Times are tough for almost all of Europe’s carmakers, but this week’s Geneva motor show has seen firms scramble for the one segment of the market still defying economic gravity – compact sport utility vehicles.
It is believed that Europeans are expected to buy almost 290,000 small SUVs this year according to IHS Automotive, which is nearly double what was sold last year.
The Juke by Nissan is being joined by Renault’s Captur and the Peugeot 2008.
For Peugeot, the launch of the 2008 is a key part of its recovery plan to break away from its European markets and concentrate on Asia and South America.
The reason why car firms are switching to SUVs is purely because their profit margins are higher. Even though the production costs are largely the same as traditional small hatchbacks, they normally have a higher retail price.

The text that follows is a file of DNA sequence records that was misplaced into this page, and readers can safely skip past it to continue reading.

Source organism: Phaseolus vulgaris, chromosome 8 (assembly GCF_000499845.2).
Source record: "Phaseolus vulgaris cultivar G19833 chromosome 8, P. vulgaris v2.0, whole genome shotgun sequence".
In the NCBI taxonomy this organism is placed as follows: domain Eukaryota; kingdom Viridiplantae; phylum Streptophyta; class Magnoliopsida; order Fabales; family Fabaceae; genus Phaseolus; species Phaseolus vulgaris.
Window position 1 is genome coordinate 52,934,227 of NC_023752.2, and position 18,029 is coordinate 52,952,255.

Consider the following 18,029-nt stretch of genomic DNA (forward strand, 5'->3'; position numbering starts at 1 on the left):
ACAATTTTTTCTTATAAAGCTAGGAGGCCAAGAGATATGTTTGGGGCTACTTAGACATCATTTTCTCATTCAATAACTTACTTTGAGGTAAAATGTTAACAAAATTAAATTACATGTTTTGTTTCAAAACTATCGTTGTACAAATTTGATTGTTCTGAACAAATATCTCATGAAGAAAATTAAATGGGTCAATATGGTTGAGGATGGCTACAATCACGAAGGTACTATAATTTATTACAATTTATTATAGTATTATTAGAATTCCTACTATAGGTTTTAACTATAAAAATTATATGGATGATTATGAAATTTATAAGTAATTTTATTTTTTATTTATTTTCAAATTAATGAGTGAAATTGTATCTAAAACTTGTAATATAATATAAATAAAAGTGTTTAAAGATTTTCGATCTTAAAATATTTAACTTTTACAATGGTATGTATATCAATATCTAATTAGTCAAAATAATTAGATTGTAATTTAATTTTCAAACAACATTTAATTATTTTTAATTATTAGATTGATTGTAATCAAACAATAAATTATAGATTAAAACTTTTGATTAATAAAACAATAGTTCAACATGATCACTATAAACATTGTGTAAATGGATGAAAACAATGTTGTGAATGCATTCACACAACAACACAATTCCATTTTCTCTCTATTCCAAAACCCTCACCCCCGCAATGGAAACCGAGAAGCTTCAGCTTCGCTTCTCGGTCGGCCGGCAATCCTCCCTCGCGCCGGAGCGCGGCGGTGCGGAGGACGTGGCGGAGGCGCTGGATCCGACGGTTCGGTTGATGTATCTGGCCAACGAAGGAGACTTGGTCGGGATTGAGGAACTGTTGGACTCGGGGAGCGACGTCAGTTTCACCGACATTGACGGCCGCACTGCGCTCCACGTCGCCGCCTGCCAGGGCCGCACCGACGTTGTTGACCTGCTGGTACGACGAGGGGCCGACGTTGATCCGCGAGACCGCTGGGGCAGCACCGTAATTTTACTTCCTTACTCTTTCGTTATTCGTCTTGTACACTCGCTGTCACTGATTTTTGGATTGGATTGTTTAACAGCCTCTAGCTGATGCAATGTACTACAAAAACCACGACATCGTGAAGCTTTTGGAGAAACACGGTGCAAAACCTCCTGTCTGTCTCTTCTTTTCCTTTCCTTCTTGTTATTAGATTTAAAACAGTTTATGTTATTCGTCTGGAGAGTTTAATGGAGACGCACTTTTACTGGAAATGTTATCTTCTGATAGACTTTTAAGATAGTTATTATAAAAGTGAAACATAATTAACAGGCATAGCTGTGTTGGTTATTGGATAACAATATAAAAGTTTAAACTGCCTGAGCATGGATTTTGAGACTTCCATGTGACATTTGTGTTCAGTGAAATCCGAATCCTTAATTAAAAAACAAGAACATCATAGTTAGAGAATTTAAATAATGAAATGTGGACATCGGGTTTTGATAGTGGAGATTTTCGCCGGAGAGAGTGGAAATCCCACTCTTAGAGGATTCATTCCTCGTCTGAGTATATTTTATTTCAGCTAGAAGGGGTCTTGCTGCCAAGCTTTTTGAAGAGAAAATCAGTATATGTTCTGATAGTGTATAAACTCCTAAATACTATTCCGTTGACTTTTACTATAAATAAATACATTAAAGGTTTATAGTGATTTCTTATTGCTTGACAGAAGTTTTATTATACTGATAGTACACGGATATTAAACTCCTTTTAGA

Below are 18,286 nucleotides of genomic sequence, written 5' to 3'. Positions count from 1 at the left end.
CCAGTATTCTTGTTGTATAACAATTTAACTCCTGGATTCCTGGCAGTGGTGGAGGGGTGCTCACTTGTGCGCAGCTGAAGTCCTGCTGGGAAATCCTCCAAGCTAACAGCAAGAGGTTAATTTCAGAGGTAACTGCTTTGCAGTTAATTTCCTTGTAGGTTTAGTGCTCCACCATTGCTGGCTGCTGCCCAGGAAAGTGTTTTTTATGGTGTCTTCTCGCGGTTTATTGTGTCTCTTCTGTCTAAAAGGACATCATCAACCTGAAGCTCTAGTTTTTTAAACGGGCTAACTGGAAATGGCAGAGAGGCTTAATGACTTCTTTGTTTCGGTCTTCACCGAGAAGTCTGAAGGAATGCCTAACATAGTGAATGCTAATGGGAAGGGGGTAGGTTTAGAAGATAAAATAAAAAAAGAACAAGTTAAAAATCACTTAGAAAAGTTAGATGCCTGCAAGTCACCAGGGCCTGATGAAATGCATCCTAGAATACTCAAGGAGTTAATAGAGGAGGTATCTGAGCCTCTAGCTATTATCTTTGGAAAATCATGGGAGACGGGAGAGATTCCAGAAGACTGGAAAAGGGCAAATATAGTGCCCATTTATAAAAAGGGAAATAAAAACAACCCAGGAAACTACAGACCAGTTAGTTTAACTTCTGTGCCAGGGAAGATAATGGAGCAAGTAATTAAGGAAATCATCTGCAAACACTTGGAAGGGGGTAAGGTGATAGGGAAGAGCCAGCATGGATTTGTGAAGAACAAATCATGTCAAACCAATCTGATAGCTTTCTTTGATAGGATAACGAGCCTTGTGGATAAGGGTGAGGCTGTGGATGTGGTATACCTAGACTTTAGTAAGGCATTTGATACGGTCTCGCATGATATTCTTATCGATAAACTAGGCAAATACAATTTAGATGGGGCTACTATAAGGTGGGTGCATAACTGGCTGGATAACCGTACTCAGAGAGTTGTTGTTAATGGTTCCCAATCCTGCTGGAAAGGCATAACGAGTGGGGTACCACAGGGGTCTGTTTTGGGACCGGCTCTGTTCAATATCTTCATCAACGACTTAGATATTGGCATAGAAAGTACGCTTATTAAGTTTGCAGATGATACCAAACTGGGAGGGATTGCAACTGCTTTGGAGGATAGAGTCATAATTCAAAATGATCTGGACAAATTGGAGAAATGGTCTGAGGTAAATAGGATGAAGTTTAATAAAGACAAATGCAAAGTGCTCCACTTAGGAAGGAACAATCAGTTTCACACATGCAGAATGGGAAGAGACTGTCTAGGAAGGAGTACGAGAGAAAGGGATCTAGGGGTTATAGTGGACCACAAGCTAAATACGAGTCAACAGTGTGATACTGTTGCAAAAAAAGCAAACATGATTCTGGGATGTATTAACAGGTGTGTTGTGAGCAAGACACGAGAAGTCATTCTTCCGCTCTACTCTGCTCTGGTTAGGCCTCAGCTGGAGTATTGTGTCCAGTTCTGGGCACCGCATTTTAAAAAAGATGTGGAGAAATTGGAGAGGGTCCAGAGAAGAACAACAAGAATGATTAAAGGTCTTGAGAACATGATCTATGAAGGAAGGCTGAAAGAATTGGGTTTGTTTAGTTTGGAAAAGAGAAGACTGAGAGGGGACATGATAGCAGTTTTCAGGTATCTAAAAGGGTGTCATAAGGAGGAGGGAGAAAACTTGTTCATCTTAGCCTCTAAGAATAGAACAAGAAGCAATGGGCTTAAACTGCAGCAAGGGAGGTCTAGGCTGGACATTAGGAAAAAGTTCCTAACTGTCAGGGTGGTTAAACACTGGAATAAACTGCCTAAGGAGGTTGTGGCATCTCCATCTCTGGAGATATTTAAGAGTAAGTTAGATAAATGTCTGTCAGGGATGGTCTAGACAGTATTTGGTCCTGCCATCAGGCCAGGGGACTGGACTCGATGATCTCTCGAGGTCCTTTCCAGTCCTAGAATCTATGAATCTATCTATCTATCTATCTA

The Peugeot 2008 will cost upwards of £13,000 (15,000 euros) whilst the 208 hatchback starts at £10,500 (12,000 euros). So far, it’s a price some of Europe’s consumers seem happy to pay.
The new car has been created with a world market in mind, the product of designers in France, China and Brazil and it will be built in all three countries.
Yet apart from SUV sales, Europe’s car firms are struggling. Across Europe customers have been delaying purchases, worried about rising prices, falling real wages – and whether they will still be in work this time next year.
Car sales across the European Union fell 8% last year to a 17-year low, and manufacturers do not expect things to be any brighter this year with EU car sales expected to drop a further 6%.